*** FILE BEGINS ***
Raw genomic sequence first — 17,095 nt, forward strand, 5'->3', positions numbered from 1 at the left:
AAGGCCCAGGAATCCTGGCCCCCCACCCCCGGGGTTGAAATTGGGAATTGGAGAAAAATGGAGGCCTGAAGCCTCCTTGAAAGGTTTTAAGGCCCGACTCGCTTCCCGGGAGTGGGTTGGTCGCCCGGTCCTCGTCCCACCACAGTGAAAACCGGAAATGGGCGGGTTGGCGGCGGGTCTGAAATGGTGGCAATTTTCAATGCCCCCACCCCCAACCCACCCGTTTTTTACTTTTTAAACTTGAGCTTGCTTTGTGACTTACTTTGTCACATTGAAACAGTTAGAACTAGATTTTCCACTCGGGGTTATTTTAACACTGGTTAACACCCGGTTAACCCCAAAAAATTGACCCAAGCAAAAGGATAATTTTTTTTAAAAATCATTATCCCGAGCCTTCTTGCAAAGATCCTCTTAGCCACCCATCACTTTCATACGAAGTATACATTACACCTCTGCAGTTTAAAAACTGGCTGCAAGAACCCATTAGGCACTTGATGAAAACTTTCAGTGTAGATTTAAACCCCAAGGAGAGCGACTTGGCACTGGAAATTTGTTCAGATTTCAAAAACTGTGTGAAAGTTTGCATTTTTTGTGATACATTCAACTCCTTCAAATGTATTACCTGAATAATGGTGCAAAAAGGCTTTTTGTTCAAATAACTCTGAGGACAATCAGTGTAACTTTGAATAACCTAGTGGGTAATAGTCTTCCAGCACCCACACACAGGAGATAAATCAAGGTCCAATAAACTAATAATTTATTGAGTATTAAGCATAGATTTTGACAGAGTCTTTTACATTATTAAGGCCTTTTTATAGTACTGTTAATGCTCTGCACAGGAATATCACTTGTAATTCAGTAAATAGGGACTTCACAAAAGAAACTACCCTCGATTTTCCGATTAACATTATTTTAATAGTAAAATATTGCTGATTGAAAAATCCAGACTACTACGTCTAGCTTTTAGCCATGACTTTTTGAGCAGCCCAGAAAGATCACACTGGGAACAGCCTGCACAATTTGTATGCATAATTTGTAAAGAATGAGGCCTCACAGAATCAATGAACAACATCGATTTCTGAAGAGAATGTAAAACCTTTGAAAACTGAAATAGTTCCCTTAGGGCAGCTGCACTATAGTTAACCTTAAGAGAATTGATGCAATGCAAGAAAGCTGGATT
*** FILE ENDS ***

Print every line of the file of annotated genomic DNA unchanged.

Raw genomic sequence first — 17,095 nt, forward strand, 5'->3', positions numbered from 1 at the left:
AAGGCCCAGGAATCCTGGCCCCCCACCCCCGGGGTTGAAATTGGGAATTGGAGAAAAATGGAGGCCTGAAGCCTCCTTGAAAGGTTTTAAGGCCCGACTCGCTTCCCGGGAGTGGGTTGGTCGCCCGGTCCTCGTCCCACCACAGTGAAAACCGGAAATGGGCGGGTTGGCGGCGGGTCTGAAATGGTGGCAATTTTCAATGCCCCCACCCCCAACCCACCCGTTTTTTACTTTTTAAACTTGAGCTTGCTTTGTGACTTACTTTGTCACATTGAAACAGTTAGAACTAGATTTTCCACTCGGGGTTATTTTAACACTGGTTAACACCCGGTTAACCCCAAAAAATTGACCCAAGCAAAAGGATAATTTTTTTTAAAAATCATTATCCCGAGCCTTCTTGCAAAGATCCTCTTAGCCACCCATCACTTTCATACGAAGTATACATTACACCTCTGCAGTTTAAAAACTGGCTGCAAGAACCCATTAGGCACTTGATGAAAACTTTCAGTGTAGATTTAAACCCCAAGGAGAGCGACTTGGCACTGGAAATTTGTTCAGATTTCAAAAACTGTGTGAAAGTTTGCATTTTTTGTGATACATTCAACTCCTTCAAATGTATTACCTGAATAATGGTGCAAAAAGGCTTTTTGTTCAAATAACTCTGAGGACAATCAGTGTAACTTTGAATAACCTAGTGGGTAATAGTCTTCCAGCACCCACACACAGGAGATAAATCAAGGTCCAATAAACTAATAATTTATTGAGTATTAAGCATAGATTTTGACAGAGTCTTTTACATTATTAAGGCCTTTTTATAGTACTGTTAATGCTCTGCACAGGAATATCACTTGTAATTCAGTAAATAGGGACTTCACAAAAGAAACTACCCTCGATTTTCCGATTAACATTATTTTAATAGTAAAATATTGCTGATTGAAAAATCCAGACTACTACGTCTAGCTTTTAGCCATGACTTTTTGAGCAGCCCAGAAAGATCACACTGGGAACAGCCTGCACAATTTGTATGCATAATTTGTAAAGAATGAGGCCTCACAGAATCAATGAACAACATCGATTTCTGAAGAGAATGTAAAACCTTTGAAAACTGAAATAGTTCCCTTAGGGCAGCTGCACTATAGTTAACCTTAAGAGAATTGATGCAATGCAAGAAAGCTGGATT